Modern Toothpastes Has A Few Standard Elements

Each major ingredient in modern toothpaste makes brushing teeth easy, comfortable, effective and tasty. Here are the basic components you’ll find:

  • Fluoride fights off decay by strengthening tooth enamel.
  • Abrasives scrub the surface of the tooth without scratching or damaging enamel.
  • Flavors come from sweetening agents such as saccharin or sorbitol. (The ADA won’t give its seal of acceptance to toothpastes with decay-causing sugar.)
  • Humectants like sorbitol and glycerol trap water in the toothpaste so that when you squeeze the tube, you get a smooth substance.
  • Detergents give us the foaming effect we love in our toothpaste. Sodium lauryl sulfate is the one you’ll most often see.

Get The Most From Your At-Home Dental Care

The important thing to remember about toothpaste is that our toothbrushing habits and technique matter much more than the toothpaste brand we use. However, while shopping for toothpaste, look for the American Dental Association’s (ADA) seal of acceptance. This confirms that a product has met the criteria for effectiveness and safety.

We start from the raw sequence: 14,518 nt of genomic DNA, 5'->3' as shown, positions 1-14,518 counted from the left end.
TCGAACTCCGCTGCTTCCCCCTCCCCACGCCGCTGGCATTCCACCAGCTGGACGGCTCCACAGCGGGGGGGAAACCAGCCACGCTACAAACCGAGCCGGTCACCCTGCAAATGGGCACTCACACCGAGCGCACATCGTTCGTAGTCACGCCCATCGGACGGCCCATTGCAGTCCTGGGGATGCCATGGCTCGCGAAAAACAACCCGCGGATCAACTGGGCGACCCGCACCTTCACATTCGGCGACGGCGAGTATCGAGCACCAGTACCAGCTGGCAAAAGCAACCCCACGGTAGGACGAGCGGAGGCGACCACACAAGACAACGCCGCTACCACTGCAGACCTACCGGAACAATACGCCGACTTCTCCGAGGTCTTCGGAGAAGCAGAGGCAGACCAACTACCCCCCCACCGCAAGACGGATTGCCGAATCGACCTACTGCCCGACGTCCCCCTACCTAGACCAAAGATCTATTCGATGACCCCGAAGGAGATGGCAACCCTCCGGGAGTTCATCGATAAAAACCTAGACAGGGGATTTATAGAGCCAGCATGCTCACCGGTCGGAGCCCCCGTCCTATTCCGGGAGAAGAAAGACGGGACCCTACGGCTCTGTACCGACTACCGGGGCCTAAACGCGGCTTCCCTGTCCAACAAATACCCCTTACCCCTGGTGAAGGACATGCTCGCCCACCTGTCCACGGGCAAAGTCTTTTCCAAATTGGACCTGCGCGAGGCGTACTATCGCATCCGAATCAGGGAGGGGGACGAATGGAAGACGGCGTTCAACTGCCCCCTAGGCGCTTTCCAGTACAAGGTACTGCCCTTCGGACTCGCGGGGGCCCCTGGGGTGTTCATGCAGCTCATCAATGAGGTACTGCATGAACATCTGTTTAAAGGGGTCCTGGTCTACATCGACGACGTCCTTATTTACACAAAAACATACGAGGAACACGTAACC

If you have any other questions about your personal oral hygiene routine, talk with us about it! We love to hear from you.

Thanks for your trust in our practice!

Image by Flickr user Eli Duke used under Creative Commons Attribution-ShareAlike 4.0 license. Image cropped and modified from original.

What Does Dentistry’s Emblem Mean?

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HOW OFTEN HAVE YOU taken a close look at dentistry’s emblem? Probably never, right? Well, we love the things it represents.

The Symbol’s Basic Elements

The frame of the symbol may look like a triangle and circle intertwined, but those are actually the Greek letters “delta” and “omicron.” These letters stand for “dental,” and “odont” (or “tooth”).